Rex Tillerson stepping back from Trump?
Washington was waiting this week to see if United States Secretary of State Rex Tillerson had finally had enough of being personally undermined by Donald Trump as well as having the president trash the values behind America’s diplomatic tradition.
In an interview on Fox News on Sunday, Tillerson was pressed about Trump’s response to the violence in Charlottesville, Virginia, that equated the white supremacists demonstrating under Nazi and Ku Klux Klan symbols against the removal of a Confederate general’s statue with the counter-protesters who suffered one dead and a score injured at their hands.
“The president speaks for himself,” Tillerson said.
Afterwards, CNN quoted an unidentified Tillerson staffer as saying: “The values start from the constitution. The president’s job is to uphold those values. Did he do the best job ever responding to Charlottesville? Nope. But that doesn’t mean America changes.” The staffer added, “That is why the president speaks for himself, because the constitution speaks for the country.”
Tillerson has been getting frozen out by Trump anyway. “Rex just doesn’t get it – he’s totally establishment in his thinking,” Trump said after a recent meeting on Afghanistan, according to a White House source quoted by the Axios website on Monday. Trump is vexed with Tillerson’s attitude to issues such as the Saudi-led embargo on Qatar and Venezuela’s civil strife.
A deadlock continues over senior appointments in the demoralised State Department. Partly this is Tillerson’s fault, as he seems to be applying the current corporate culture of cutting middle management and specialists and bringing in bean counters as efficiency consultants. But partly it is due to the White House, which seems to be blocking candidates for not being hardline conservatives. “The secretary sends over recommendations and they sit on the dock,” Tillerson’s spokesman R. C. Hammond told Axios.
On Monday, Tillerson had a sit-down with Trump and Vice-President Mike Pence. Later Pence had a talk with the US ambassador to the United Nations, Nikki Haley, a political appointee, too, raising speculation she would take over as secretary of state.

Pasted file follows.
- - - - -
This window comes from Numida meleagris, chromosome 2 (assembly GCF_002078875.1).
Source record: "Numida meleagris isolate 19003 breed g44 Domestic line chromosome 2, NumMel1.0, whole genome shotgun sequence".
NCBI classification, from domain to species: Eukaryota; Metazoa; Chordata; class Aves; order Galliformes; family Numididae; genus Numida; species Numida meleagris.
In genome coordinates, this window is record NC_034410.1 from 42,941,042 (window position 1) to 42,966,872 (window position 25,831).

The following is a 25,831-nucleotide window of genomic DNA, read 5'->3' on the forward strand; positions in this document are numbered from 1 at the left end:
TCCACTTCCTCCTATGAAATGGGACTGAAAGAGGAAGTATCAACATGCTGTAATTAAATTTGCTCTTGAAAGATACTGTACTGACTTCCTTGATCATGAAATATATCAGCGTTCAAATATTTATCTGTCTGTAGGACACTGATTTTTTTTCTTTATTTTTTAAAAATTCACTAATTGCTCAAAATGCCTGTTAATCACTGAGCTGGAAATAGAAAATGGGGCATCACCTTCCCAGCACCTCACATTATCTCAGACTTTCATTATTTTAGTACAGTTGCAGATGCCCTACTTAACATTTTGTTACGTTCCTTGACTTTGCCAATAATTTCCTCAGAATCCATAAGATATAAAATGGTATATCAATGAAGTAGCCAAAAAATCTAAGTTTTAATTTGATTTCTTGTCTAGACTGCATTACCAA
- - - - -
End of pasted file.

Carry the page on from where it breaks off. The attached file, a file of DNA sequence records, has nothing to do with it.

If Tillerson does go, that would see off one of the supposed “adults” and non-fanatics in the Trump cabinet who might form a majority needed for a 25th-Amendment removal of Trump from office on grounds of incompetence.
But Trump is building up the case for an alternative pathway to his removal: impeachment. As Texans were barricading themselves against hurricane Harvey and other Americans were watching the impending disaster on television, Trump took the step that just might be the subversion of the constitution that gets some Republicans to act.
As The Washington Post reported last weekend, Trump had been asking Attorney-General Jeff Sessions to step in and get criminal charges dropped against a controversial former Arizona sheriff, Joe Arpaio. In his near-quarter-century ruling Maricopa County, Arpaio was notorious for locking up Latinos on suspicion of being illegal immigrants. When a federal judge ordered him to stop his racial profiling, he kept going and ended up with a conviction for contempt.
The Department of Justice declined to take Trump’s suggestion, so late on Friday night last week Trump tweeted that he would pardon Arpaio if the conviction stuck after appeals. “He’s done a great job for the people of Arizona,” Trump said this week. “He’s very strong on borders, very strong on illegal immigration. He is loved in Arizona.”
Trump seems to like the kind of petty-tyrant sheriffs that are staple characters in American road movies. Last Sunday he tweeted praise for a new book by the sheriff of Milwaukee County, David Clarke, recently notorious for calling Black Lives Matter activists “terrorists” and in whose county jail “inmates have a tendency to die under suspicious circumstances”, according to The New York Times. Clarke is a “great guy”, Trump said.